This is why we are so disappointed in the Supreme Court’s decision to kill, at least for now, efforts to broadcast the Prop 8 trial. This is why we strongly support the efforts of Chief Judge Vaughn Walker (N.D. Cal.), who is presiding over the trial, and Chief Judge Alex Kozinski (9th Cir.), who is spearheading a Ninth Circuit pilot project providing for cameras in the courtroom, to offer some wider broadcast of the proceedings (whether on YouTube, an official court website, or even just to federal courthouses outside San Francisco).
More discussion, plus a READER POLL, after the jump.

double red triangle arrows Continue reading “Cameras in the Prop 8 Courtroom: Why Not?”

gay marriage skadden.jpgBecause when you want to argue against average Americans having access to a basic civil right, you want to make sure nobody sees you doing it. From the Associated Press:

The Supreme Court is blocking a broadcast of the trial on California’s same-sex marriage ban, at least for the first few days.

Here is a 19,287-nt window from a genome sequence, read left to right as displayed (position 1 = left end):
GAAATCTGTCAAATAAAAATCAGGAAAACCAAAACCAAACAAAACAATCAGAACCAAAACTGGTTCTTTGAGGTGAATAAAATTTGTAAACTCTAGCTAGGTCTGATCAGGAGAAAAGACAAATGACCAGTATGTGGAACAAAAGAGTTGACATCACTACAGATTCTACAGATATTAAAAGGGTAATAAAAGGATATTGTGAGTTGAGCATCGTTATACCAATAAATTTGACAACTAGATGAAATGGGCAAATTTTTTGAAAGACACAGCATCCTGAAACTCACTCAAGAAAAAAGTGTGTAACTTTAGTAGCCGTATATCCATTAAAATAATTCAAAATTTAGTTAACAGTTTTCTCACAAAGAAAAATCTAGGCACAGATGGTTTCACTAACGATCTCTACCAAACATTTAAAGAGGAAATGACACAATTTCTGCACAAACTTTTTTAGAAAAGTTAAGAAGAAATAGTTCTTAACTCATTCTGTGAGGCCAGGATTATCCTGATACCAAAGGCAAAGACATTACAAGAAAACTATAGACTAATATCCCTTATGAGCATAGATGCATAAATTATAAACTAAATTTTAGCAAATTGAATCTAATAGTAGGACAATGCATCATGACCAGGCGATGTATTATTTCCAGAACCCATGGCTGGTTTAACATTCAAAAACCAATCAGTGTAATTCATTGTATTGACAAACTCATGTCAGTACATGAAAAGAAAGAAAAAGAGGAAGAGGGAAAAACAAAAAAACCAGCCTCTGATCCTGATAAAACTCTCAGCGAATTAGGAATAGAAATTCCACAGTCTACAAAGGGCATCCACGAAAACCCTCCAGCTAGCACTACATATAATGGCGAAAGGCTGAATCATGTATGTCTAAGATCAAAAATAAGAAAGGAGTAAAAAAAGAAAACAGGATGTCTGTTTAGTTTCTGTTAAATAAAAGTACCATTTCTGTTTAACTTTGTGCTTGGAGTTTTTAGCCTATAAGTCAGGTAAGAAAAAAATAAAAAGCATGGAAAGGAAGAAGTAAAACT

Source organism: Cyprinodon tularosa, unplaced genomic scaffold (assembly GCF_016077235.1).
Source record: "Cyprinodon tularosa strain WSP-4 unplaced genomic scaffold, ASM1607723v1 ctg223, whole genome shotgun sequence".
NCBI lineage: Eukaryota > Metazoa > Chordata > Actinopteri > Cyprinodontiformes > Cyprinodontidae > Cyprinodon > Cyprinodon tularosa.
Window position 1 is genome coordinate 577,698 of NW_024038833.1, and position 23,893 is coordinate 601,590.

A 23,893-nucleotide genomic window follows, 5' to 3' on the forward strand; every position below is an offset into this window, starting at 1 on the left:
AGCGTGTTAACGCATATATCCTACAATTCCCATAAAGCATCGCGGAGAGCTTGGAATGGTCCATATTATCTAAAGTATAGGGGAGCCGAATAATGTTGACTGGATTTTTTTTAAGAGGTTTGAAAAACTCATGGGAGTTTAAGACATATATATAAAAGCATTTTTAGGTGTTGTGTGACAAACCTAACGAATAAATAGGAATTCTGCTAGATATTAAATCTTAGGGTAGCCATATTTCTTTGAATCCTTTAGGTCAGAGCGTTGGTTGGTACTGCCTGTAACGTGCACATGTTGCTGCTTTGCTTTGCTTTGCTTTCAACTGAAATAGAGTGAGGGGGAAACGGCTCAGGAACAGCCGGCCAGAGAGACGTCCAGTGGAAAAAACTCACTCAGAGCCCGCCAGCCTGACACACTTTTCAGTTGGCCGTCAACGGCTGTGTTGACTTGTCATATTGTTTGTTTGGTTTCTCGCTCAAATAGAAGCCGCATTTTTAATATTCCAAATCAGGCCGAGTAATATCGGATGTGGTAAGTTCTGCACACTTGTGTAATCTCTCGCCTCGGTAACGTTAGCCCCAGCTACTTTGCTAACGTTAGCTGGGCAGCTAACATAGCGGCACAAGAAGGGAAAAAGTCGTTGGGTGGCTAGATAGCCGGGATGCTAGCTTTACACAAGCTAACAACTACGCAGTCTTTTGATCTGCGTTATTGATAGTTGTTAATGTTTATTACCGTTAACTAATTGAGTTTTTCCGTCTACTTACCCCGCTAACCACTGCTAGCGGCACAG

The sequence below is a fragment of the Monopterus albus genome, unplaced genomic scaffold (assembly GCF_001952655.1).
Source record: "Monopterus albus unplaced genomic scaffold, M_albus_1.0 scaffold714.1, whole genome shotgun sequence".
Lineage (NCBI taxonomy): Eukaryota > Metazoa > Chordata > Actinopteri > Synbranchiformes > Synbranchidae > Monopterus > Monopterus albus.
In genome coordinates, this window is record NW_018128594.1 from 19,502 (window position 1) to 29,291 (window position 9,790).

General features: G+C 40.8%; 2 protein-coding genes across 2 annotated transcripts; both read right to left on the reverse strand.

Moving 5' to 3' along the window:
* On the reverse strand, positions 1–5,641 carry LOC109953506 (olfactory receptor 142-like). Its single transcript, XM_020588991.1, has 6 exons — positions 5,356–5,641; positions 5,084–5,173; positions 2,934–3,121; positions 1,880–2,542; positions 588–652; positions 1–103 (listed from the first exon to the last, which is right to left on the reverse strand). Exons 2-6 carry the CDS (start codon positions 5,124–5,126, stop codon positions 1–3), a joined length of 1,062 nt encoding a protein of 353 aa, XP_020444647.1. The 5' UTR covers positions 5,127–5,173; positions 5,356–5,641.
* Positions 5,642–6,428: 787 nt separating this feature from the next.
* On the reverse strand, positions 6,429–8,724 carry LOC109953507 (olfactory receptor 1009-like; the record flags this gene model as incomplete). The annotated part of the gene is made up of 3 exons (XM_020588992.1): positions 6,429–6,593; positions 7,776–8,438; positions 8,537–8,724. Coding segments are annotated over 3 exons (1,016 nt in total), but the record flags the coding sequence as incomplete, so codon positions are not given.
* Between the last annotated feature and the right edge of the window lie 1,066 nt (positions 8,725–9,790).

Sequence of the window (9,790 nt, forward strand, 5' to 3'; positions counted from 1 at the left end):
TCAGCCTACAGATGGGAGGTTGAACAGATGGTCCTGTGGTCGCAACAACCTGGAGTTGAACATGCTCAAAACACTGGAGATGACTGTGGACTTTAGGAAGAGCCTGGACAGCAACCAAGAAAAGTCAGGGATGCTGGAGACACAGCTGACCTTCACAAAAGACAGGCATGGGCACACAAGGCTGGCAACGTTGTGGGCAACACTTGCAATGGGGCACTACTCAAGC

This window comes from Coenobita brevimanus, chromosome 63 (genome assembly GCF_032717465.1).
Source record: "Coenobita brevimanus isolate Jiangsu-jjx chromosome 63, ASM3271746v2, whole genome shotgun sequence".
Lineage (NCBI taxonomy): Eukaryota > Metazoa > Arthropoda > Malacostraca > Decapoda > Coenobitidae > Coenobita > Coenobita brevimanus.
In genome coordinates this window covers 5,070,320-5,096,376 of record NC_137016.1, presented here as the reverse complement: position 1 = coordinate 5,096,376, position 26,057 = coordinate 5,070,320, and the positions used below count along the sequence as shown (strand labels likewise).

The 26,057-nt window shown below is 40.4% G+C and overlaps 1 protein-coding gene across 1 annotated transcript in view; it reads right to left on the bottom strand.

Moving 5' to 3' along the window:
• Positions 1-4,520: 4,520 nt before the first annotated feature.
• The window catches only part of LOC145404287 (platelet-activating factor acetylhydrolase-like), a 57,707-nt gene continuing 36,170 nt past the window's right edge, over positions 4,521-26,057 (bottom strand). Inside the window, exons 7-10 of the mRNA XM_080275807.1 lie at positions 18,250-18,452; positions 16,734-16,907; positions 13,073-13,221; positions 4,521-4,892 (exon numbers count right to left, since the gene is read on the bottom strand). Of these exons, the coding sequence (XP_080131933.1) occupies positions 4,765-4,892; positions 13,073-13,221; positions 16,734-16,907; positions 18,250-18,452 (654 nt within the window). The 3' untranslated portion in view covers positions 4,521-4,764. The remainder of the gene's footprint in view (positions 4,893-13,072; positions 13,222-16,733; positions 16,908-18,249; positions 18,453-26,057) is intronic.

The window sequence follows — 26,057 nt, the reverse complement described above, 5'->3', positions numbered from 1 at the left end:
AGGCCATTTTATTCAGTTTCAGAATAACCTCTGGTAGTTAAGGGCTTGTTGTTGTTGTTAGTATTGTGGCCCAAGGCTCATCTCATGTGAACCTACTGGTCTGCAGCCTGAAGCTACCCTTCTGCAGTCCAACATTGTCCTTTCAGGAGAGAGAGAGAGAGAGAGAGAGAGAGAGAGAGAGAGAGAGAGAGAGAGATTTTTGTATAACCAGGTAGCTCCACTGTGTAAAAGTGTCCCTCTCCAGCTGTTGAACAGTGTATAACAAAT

The federal trial is scheduled to begin later Monday in San Francisco. It will consider whether the Proposition 8 gay marriage ban approved by California voters in November 2008 is legal.
The high court on Monday said it will not allow video of the trial to be posted on YouTube.com, even with a delay, until the justices have more time to consider the issue. It said that Monday’s order will be in place at least until Wednesday. Opponents of the broadcast say they fear witness testimony might be affected if cameras are present. Justice Stephen Breyer said he would have allowed cameras while the court considers the matter.

Whatever. I’d be more worked up about this, but I’m still waiting for FIFA to realize that there is a thing called instant replay. Old people, organizations, and institutions tend to react really slowly to obvious technological changes.
UPDATE: After the jump, SCOTUSblog opines on why the Court mandated the delay.